Michigan Humanities Emerging Research Scholars (MICHHERS) program. Deadline Feb. 7th 2020

This summer research experience, running from Sunday, June 7, to Saturday, June 20, 2020, will help students learn about the various fields within their chosen discipline along with the latest methodologies and developments from faculty in individual department. Participants will have the opportunity to work on a research project under the guidance of U-M faculty and current graduate students. Additionally,they will participate in department seminars, hear from graduate students about their experience and socialize with members of the program.  A graduate admissions workshop and social gatherings will round out the event. Our fourteen day program will host talented students (juniors, seniors and those currently in terminal MA programs), particularly those from backgrounds traditionally underrepresented in graduate education who are interested in pursuing a Ph.D. in Asian Languages and Literatures, Classical Studies, English, History, Linguistics, Romance Languages and Literatures, qualitative Sociology and any humanities field in Women’s Studies. For more information, and to apply to participate in this program, please go to:http://www.rackham.umich.edu/michhers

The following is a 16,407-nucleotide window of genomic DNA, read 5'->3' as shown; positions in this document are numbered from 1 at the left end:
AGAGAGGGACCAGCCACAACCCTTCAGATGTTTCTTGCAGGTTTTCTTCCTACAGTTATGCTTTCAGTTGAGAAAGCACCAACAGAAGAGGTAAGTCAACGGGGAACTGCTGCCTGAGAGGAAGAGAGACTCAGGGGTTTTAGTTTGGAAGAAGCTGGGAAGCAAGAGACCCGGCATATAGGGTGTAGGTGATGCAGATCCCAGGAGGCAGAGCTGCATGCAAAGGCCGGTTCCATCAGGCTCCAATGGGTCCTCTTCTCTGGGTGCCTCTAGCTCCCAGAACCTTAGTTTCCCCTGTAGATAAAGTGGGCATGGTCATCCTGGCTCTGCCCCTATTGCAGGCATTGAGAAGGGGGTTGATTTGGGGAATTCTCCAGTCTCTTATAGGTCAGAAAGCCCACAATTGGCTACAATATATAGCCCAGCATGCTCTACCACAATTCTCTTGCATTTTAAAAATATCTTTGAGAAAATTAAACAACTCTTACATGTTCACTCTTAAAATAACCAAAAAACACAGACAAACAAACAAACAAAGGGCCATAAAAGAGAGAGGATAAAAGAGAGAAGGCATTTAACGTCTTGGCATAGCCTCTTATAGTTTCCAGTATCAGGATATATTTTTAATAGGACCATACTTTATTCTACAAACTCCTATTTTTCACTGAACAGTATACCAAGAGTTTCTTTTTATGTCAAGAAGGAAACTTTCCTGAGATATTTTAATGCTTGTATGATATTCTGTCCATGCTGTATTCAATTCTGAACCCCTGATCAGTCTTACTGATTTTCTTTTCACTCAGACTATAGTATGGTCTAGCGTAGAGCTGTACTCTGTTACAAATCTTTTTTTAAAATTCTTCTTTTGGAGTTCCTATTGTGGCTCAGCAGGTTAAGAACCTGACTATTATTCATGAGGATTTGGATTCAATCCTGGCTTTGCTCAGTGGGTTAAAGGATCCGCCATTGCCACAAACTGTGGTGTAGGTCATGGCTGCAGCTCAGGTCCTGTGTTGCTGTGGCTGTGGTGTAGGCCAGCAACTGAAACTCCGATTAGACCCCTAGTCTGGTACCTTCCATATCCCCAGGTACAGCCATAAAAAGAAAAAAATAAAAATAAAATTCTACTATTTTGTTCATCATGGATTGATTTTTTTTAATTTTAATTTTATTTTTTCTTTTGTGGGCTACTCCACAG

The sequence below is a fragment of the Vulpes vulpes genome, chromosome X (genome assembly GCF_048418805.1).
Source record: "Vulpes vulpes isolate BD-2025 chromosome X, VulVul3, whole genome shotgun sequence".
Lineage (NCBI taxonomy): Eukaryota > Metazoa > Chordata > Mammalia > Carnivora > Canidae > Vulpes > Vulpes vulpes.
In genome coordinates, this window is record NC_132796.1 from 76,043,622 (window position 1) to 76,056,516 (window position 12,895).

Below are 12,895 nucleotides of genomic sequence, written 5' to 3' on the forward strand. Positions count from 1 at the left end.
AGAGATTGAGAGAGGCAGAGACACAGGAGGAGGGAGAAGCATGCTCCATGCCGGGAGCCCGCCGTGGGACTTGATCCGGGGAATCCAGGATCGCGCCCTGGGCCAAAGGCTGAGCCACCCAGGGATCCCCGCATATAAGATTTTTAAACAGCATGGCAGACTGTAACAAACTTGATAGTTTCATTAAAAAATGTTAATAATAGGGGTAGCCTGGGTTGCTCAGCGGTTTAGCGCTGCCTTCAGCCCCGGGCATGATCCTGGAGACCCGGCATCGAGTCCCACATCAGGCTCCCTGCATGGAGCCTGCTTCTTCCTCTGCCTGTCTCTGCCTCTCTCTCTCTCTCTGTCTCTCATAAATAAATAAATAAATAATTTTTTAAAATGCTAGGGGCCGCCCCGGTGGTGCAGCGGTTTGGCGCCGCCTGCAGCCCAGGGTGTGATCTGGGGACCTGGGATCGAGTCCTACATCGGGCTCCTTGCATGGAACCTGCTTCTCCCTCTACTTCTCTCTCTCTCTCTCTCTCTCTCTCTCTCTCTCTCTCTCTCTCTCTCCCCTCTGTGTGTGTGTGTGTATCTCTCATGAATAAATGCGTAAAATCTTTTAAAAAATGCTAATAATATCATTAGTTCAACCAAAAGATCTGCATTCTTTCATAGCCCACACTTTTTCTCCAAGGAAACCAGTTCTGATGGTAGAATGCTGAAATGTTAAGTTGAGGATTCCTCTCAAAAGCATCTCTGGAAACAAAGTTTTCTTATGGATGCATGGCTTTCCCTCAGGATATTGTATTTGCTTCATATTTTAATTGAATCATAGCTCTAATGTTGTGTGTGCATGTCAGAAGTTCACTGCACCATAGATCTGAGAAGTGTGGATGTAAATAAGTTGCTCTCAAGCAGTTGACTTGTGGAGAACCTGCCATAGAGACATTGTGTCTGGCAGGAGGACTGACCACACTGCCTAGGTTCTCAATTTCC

The application deadline is February 7, 2020.  Travel, lodging, and on campus meals of students attending will be fully paid. Participants will also receive a modest stipend of $1,000. In addition, students who subsequently apply to U-M will receive application fee waivers.

Michigan’s Department of N.N. and the Rackham Graduate School are committed to diversity in graduate education.  I would be grateful if you could forward this information and the attached announcement to interested and eligible students, as well as colleagues who may be aware of students who would be interested in participating.Please let me know if you have any questions.